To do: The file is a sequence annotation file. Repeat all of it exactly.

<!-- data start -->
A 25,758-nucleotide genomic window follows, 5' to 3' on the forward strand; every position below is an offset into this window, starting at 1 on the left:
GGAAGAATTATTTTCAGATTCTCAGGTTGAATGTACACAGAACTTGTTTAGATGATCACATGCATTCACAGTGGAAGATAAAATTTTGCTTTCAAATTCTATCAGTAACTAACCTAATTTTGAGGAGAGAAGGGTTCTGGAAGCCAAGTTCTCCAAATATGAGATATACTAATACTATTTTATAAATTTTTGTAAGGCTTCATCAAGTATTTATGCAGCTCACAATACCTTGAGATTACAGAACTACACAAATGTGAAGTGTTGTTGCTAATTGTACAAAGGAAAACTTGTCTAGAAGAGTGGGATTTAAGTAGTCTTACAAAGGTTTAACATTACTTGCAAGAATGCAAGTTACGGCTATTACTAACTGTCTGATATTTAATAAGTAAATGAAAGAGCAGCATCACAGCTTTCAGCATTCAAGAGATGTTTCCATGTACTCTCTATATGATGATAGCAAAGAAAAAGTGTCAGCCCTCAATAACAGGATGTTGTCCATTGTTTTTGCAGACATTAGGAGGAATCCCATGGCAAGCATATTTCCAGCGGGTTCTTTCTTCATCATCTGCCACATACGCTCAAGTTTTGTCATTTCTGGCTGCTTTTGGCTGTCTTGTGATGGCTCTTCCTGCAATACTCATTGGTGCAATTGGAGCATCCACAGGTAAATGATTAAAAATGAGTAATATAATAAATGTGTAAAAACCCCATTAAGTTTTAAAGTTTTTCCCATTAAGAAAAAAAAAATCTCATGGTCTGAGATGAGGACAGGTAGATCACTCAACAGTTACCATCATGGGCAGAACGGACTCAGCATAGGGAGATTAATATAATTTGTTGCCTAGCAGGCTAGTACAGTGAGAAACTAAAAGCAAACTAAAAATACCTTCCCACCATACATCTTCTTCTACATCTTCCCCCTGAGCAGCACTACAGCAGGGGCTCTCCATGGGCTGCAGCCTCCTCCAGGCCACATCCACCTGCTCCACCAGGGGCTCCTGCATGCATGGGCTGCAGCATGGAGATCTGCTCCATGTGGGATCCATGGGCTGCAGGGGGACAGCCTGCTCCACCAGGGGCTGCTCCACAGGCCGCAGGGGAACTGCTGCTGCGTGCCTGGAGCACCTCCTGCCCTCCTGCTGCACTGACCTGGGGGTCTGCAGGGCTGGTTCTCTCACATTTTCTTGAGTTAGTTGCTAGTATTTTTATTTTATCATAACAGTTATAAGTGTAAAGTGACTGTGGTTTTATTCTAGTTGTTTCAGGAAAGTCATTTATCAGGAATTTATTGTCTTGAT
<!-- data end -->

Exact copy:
A 25,758-nucleotide genomic window follows, 5' to 3' on the forward strand; every position below is an offset into this window, starting at 1 on the left:
GGAAGAATTATTTTCAGATTCTCAGGTTGAATGTACACAGAACTTGTTTAGATGATCACATGCATTCACAGTGGAAGATAAAATTTTGCTTTCAAATTCTATCAGTAACTAACCTAATTTTGAGGAGAGAAGGGTTCTGGAAGCCAAGTTCTCCAAATATGAGATATACTAATACTATTTTATAAATTTTTGTAAGGCTTCATCAAGTATTTATGCAGCTCACAATACCTTGAGATTACAGAACTACACAAATGTGAAGTGTTGTTGCTAATTGTACAAAGGAAAACTTGTCTAGAAGAGTGGGATTTAAGTAGTCTTACAAAGGTTTAACATTACTTGCAAGAATGCAAGTTACGGCTATTACTAACTGTCTGATATTTAATAAGTAAATGAAAGAGCAGCATCACAGCTTTCAGCATTCAAGAGATGTTTCCATGTACTCTCTATATGATGATAGCAAAGAAAAAGTGTCAGCCCTCAATAACAGGATGTTGTCCATTGTTTTTGCAGACATTAGGAGGAATCCCATGGCAAGCATATTTCCAGCGGGTTCTTTCTTCATCATCTGCCACATACGCTCAAGTTTTGTCATTTCTGGCTGCTTTTGGCTGTCTTGTGATGGCTCTTCCTGCAATACTCATTGGTGCAATTGGAGCATCCACAGGTAAATGATTAAAAATGAGTAATATAATAAATGTGTAAAAACCCCATTAAGTTTTAAAGTTTTTCCCATTAAGAAAAAAAAAATCTCATGGTCTGAGATGAGGACAGGTAGATCACTCAACAGTTACCATCATGGGCAGAACGGACTCAGCATAGGGAGATTAATATAATTTGTTGCCTAGCAGGCTAGTACAGTGAGAAACTAAAAGCAAACTAAAAATACCTTCCCACCATACATCTTCTTCTACATCTTCCCCCTGAGCAGCACTACAGCAGGGGCTCTCCATGGGCTGCAGCCTCCTCCAGGCCACATCCACCTGCTCCACCAGGGGCTCCTGCATGCATGGGCTGCAGCATGGAGATCTGCTCCATGTGGGATCCATGGGCTGCAGGGGGACAGCCTGCTCCACCAGGGGCTGCTCCACAGGCCGCAGGGGAACTGCTGCTGCGTGCCTGGAGCACCTCCTGCCCTCCTGCTGCACTGACCTGGGGGTCTGCAGGGCTGGTTCTCTCACATTTTCTTGAGTTAGTTGCTAGTATTTTTATTTTATCATAACAGTTATAAGTGTAAAGTGACTGTGGTTTTATTCTAGTTGTTTCAGGAAAGTCATTTATCAGGAATTTATTGTCTTGAT